Barbara A. Mikulski, who honed her style as a bring-home-the-bacon senator with wise advice from Sen. Robert C. Byrd, mourned her long-time mentor's death early today at age 92.
"Today is a sad day for America, for West Virginia and for the U.S. Senate. Senator Byrd was an icon who had five loves – for his country, for the Constitution, for the Senate, for the people of West Virginia and for his beloved wife Erma," said the Maryland Democrat. Byrd's wife of nearly 69 years died in 2006 at age 88.
"Senator Byrd was a mentor and a teacher. I was the first Democratic woman elected to the Senate in her own right. He took me under his wing and taught me the rules of the Senate. He knew the rules and he know how to rule," Mikulski continued in a prepared statement.
"He said to stay loyal to the country and to the Constitution. From the first day he wanted me to succeed. He had the style and the manner of another era. That could teach us a few lessons today. He stood for citizenship and for his country, not partisanship and petty politics. If you love the Senate, you love Bob Byrd."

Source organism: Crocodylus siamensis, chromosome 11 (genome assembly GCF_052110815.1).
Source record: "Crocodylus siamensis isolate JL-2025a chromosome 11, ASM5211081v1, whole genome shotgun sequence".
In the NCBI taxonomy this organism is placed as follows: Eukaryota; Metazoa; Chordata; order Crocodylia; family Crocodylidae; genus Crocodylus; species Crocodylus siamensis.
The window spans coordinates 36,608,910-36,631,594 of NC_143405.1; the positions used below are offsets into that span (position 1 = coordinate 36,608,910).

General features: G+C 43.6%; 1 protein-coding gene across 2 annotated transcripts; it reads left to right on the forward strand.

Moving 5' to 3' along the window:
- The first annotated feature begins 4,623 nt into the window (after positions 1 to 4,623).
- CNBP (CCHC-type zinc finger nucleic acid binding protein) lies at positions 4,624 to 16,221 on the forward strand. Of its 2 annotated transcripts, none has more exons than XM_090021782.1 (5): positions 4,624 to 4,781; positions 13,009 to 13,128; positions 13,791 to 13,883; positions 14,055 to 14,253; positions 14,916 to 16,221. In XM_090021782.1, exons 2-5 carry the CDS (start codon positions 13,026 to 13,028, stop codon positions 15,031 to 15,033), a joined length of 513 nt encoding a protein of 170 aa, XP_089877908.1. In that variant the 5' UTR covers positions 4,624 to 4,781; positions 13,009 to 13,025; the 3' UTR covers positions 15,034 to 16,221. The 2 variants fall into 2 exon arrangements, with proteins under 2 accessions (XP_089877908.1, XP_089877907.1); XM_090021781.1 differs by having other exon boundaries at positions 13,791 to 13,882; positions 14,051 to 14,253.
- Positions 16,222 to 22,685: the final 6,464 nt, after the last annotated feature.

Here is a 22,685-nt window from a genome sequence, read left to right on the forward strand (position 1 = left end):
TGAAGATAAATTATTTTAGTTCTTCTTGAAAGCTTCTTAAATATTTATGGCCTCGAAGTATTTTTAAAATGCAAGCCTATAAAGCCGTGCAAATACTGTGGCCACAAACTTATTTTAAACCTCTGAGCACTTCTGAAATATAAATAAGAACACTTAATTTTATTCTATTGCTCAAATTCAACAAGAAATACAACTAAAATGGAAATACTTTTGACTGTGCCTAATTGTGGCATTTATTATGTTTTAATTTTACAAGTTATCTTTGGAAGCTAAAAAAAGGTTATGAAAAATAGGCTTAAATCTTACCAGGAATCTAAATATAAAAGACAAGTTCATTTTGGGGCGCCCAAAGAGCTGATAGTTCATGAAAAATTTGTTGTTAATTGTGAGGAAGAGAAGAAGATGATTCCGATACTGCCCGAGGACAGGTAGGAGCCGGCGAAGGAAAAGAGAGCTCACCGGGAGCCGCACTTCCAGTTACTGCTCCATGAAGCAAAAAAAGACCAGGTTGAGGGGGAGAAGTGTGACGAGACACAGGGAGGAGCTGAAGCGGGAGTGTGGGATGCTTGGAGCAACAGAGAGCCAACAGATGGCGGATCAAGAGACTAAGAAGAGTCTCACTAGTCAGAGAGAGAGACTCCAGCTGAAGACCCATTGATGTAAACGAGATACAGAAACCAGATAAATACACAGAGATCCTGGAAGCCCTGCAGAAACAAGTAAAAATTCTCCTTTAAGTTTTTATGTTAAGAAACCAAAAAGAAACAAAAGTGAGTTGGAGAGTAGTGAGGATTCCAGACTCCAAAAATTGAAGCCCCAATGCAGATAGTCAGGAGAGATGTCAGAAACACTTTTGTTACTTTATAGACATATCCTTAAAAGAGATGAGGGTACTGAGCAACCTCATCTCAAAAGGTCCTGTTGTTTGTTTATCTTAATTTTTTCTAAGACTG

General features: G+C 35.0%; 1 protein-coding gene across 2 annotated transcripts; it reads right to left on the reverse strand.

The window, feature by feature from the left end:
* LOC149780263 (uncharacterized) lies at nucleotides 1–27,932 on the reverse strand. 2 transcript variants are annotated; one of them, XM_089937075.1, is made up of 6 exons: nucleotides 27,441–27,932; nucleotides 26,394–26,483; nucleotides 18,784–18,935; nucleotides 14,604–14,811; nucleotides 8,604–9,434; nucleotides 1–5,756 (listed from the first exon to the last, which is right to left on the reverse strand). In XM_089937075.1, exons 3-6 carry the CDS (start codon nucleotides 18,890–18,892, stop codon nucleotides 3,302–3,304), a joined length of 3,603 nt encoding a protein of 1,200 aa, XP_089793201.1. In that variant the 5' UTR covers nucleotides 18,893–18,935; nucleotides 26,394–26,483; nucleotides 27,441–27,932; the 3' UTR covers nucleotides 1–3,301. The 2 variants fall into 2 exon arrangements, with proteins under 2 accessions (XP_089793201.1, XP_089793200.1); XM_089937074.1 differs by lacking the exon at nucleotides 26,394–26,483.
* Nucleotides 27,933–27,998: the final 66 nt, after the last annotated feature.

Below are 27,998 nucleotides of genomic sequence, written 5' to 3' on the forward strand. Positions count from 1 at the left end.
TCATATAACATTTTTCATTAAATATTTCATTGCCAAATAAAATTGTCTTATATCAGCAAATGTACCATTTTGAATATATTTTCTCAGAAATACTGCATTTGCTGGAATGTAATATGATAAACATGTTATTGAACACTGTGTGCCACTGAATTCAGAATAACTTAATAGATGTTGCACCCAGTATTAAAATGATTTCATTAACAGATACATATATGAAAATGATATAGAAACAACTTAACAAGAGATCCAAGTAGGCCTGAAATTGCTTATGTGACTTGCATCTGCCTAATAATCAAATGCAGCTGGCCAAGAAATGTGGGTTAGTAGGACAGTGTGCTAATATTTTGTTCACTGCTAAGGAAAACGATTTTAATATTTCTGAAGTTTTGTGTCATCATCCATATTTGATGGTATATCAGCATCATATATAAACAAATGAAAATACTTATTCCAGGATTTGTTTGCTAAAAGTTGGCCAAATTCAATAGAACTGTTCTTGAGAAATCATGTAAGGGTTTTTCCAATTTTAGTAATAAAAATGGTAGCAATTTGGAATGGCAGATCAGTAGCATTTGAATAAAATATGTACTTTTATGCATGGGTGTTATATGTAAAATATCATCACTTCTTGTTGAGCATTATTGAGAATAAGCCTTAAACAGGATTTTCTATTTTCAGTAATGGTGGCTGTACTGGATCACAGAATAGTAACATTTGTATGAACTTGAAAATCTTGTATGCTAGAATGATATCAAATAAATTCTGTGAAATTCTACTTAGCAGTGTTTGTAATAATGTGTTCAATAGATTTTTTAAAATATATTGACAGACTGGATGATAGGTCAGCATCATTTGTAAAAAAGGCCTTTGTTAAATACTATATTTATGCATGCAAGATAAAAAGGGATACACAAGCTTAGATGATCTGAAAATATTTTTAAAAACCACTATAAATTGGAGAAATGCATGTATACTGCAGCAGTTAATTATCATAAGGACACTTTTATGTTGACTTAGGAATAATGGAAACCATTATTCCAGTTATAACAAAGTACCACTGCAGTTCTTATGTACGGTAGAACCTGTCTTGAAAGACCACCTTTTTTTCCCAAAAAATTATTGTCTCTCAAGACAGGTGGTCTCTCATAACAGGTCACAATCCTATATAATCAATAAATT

His death moves Mikulski up to 4th in seniority on the influential Appropriations committee, which oversees spending, and advances her to 16th in overall Senate length of service. She is running again this year and is a heavy favorite to win re-election.
It was not immediately clear whether there might be a major shuffling of Appropriations subcommittee chairmanships as a result of Byrd's demise. He headed the Homeland Security panel, on which Mikulski serves. She is third in seniority on that committee, behind Daniel Inouye, who chairs the full committee, and Patrick Leahy, who chairs the State, Foreign Operations subcommittee.
More likely any wholesale changes would await the outcome of the 2010 elections. Of course, speculation about musical subcommittee chairs among Appropriations Democrats would become pointless if Republicans regain control of the Senate in the 2010 midterms, which would put them in charge next January.